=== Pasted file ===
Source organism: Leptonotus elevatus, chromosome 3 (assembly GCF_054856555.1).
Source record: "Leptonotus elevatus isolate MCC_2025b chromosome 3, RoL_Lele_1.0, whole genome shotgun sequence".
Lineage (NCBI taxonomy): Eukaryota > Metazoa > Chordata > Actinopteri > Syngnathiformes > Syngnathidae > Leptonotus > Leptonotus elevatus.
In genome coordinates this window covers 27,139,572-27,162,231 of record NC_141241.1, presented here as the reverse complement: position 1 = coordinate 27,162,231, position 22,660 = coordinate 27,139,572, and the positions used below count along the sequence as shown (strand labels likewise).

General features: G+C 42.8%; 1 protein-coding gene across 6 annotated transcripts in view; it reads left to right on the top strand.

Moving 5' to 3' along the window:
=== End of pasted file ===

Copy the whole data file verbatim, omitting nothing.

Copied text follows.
Source organism: Leptonotus elevatus, chromosome 3 (assembly GCF_054856555.1).
Source record: "Leptonotus elevatus isolate MCC_2025b chromosome 3, RoL_Lele_1.0, whole genome shotgun sequence".
Lineage (NCBI taxonomy): Eukaryota > Metazoa > Chordata > Actinopteri > Syngnathiformes > Syngnathidae > Leptonotus > Leptonotus elevatus.
In genome coordinates this window covers 27,139,572-27,162,231 of record NC_141241.1, presented here as the reverse complement: position 1 = coordinate 27,162,231, position 22,660 = coordinate 27,139,572, and the positions used below count along the sequence as shown (strand labels likewise).

General features: G+C 42.8%; 1 protein-coding gene across 6 annotated transcripts in view; it reads left to right on the top strand.

Moving 5' to 3' along the window: